A short time ago I listed a house that was 20 years old with original kitchen appliances. Clearly worn and quite frankly a bit grungy, these appliances were a distraction from the rest of the kitchen which was remarkably in pretty good shape by contrast.
When a home buyer sees older appliances that show considerable wear and tear and appear poorly maintained, reliability fears will surface.
So, this seller was faced with a kitchen marred by appliances that had seen better days. What were the options?
• Use some serious elbow grease to degrease and clean them.
• Remove food stains, rust, and any unidentifiable stains.
• Remove all magnets and any other hanging paraphernalia.
• Clean inside and out thoroughly; buyers will look inside.
After this thorough cleaning, is the improvement enough? Maybe … but, the age is still going to be an issue. The buyer will figure in the cost of appliance replacement into an offer. Under this scenario, if the appliances can be replaced for say $5,000, the buyer will double that in his mind.
With my seller, the appliances did not look a whole lot better after the “power” washing. Age did not help either.
The seller agreed to replace the appliances within his budget with Energy Star appliances which would be a great selling feature appealing to “green” buyers.
Now, what finish to buy? The present appliances were almond. A big no to that. Home buyers have a fondness for stainless steel kitchen appliances. The pricing on stainless has come down considerably. The return on the investment will pay off.
The seller got a great stainless package deal, and the new appliances made that kitchen sparkle as well as the eyes of buyers who quickly placed an offer. I am convinced those new shiny stainless steel appliances sold that house.
But what if the seller can’t replace the appliances with new energy efficient stainless steel ones?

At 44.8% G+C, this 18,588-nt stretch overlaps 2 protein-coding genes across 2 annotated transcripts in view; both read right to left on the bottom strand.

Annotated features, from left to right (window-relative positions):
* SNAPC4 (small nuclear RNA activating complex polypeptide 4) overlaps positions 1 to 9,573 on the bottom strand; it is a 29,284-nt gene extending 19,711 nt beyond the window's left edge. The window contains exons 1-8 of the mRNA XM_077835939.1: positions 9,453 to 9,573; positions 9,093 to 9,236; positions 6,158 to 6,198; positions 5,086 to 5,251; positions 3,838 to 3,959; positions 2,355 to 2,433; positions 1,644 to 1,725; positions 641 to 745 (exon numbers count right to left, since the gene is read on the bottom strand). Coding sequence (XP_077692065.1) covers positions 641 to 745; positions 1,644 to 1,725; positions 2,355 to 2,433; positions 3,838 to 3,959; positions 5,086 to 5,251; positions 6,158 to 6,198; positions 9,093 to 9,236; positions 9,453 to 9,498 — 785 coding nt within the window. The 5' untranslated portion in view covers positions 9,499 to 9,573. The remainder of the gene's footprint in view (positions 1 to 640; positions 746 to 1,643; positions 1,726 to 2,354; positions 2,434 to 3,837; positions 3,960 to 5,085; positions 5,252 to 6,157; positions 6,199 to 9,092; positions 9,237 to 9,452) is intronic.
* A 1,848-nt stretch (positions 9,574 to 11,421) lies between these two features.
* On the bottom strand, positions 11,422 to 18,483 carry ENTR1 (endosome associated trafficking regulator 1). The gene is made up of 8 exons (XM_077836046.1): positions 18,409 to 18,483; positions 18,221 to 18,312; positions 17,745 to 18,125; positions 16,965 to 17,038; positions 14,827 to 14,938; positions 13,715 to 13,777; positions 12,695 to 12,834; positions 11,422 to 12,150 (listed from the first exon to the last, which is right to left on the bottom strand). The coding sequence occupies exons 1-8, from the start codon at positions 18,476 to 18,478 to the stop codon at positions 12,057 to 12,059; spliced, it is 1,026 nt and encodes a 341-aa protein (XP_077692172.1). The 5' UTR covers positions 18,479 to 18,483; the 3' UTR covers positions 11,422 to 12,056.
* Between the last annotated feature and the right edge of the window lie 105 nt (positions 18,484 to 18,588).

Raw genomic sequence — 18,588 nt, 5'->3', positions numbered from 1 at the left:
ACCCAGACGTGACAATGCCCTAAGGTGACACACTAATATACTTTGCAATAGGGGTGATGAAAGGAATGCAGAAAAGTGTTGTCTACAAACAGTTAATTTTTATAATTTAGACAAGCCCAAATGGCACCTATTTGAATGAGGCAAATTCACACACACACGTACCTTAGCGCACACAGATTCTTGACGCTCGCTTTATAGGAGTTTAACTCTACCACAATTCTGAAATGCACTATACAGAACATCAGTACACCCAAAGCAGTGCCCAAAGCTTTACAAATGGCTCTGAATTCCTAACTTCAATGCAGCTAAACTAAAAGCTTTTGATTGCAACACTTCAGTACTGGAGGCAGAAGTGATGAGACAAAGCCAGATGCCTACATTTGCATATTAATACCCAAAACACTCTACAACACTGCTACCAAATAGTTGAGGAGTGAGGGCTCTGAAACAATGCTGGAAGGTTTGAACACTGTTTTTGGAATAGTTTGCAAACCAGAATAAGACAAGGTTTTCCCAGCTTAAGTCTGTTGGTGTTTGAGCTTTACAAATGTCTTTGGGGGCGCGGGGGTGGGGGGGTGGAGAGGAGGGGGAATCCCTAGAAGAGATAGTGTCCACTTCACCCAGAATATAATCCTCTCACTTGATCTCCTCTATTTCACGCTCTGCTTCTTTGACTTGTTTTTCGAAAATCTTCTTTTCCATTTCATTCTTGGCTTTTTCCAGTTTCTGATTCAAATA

• If a total replacement is unfeasible, try to replace that old energy hog refrigerator. Only word of caution here is that it could make the older appliances look worse by comparison.
• If the appliances are not too old, sometimes a door replacement is possible.
• Apply a coat of appliance paint, which comes in black, white and, yes, even a faux stainless steel.
• There is also stainless steel film to “experiment” with. Both concepts are interesting to say the least.
• If you don’t already have one, prepare a binder with all the present appliance manuals. Makes the buyer feel a little more comfortable buying older appliances.
• Offer a home warranty to cover repairs/replacement of the present appliances.
If new appliances are purchased, they should be in line with what current comparables are offering. A $200 thousand home would not warrant a Sub-Zero refrigerator or Wolf range, while a $1 million-plus home should not have a lower end refrigerator and range. Buy accordingly.
There is a lot of competition out there. Sellers need to prepare their homes before listing by improving any areas or items that might raise red flags in the buyer’s mind.
Kitchen appliances can contribute significantly to getting the home sold. Homebuyers are infatuated with stainless steel. In a competitive housing market home sellers must do everything within means to make their home as attractive as possible to the home buyer. Newer kitchen appliances do help the selling process. Make it stainless steel and you have a winning combination.
For more information, contact Barbara Altieri at RealtyQuest Real Estate Sales and Services, 30 Huntington Street, Shelton, 203-929-1752.